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March 2004 Article on internet applciations as a base platform for modern computing. Interesting how in March 20 2006 Microsoft announces that they will be featuring web based appliations and that office is one of the upcomming products

...and even more interesting to see how effectively Google in 2007 has deployed this technology for you and at no cost so far!

Think ... Web Based Curriculum Delivery

Recently I was asked to submit a proposal for the Northern Schools Resource Alliance. During the preparation of my response I had the opportunity to really look at where the organization might focus their efforts.

I had struggled with the proposal for about 3 days and was taking a much needed break at a local coffee shop. While reading a magazine I came across a line in one article that struck me as bold and progressive.

eWeek February 2, 2004 Page 12 "Everything is going to be Web" Hornbeck said. "You can drive a 20 year old automobile and still find a mechanic who'll fix it, but if you want to stay in the forefront of technology, you have to look at where things are going."

As I looked at their equipment list, the terms of reference, and areas they wanted addresses, I came to the realization that the web based computing concept was not a vision of the future but rather a viable option for the organization to pursue.

Now, instead of being the best suited for the job, I had a problem. The problem was that the terms of reference were really only asking for someone to audit their existing systems and to provide a quote on computer maintenance while I wanted to turn education delivery inside out.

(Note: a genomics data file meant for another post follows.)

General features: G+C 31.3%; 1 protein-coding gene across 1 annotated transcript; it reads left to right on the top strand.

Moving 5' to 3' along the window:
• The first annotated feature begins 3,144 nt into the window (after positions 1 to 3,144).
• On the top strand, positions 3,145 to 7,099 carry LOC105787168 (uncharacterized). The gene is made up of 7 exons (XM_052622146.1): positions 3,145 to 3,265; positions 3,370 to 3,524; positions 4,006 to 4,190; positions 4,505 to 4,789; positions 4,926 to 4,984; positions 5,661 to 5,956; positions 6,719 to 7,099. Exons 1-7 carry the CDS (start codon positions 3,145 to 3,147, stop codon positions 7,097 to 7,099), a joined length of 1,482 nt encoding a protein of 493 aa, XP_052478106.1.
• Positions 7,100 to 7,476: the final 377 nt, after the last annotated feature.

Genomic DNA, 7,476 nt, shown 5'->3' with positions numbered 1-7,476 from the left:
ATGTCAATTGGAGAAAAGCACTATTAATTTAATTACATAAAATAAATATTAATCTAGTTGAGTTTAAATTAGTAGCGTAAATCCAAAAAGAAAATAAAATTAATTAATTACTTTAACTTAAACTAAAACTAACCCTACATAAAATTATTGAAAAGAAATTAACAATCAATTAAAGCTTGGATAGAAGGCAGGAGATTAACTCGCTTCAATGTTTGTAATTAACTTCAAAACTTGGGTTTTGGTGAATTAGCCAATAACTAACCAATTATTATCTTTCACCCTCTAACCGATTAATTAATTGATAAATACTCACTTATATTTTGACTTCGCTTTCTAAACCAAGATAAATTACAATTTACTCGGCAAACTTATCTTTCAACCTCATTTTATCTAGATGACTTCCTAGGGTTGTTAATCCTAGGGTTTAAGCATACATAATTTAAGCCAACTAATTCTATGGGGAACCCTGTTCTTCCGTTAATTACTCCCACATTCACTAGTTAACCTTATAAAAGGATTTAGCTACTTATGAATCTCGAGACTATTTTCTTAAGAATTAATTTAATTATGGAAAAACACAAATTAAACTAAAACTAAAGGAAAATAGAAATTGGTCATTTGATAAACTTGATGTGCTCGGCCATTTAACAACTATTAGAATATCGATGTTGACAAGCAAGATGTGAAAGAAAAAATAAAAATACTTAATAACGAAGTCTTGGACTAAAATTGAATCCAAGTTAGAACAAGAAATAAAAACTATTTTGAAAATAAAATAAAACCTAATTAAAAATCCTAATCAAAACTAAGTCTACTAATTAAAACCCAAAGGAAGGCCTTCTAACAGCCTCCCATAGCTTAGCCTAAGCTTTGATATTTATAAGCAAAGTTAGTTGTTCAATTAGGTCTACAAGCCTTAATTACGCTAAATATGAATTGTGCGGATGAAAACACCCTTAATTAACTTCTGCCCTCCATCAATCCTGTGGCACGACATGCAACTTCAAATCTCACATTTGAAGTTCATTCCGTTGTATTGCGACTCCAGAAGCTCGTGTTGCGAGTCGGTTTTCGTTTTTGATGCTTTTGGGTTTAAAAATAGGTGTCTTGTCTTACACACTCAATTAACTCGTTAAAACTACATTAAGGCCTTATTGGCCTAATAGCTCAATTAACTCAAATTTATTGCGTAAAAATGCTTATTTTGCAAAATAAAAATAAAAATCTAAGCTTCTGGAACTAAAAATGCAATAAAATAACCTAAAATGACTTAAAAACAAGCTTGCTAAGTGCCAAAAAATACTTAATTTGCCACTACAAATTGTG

SO... would you go for the knock them dead proposal to deliver something readically new or would you bid to get the work and maintain the status quo? I went for it!

Since this group was a school alliance as opposed to a single school board maybe they had the resources to pursue a bold step forward.

What direction should School Boards be heading?

  • Universal access to curriculum and tools in the most simple and efficient manner.
  • Secure location independant access to study materials.
  • All sites should have equivalent access to all applications with the freedom to select a location specific subset.
  • Support resources should be focused on the customer, there should be no more need for your resources working on computer infrastructure than for other utilities.
  • Any investment should be balanced against a return on the investment (i.e. cost savings or service enhancement).
  • Applications should be managed by the application owner
  • We should be moving to rent applications from the vendor or designer. (ie. be users not islands of under qualified technology guru's)

What is a schools core business?

It is so important to know what your core business is. A schools core business is delivering instruction, delivering exercises to reinforce teachings, answering questions, and testing comprehension.

How should School Boards be focusing their efforts?

I believe the rest of the effort is related to what to deliver and how to deliver it.

So why are IT specialists sticking to on-site servers?

The manufacturers have preconditioned us to look for upgrades and bug fixes not innovative customer focused solutions that reduce infrastructure investment.

Much of the propaganda we read comes from manufacturers of equipment, there sole focus is sales. Much of the Microsoft infrastructure design is based around hardware sales.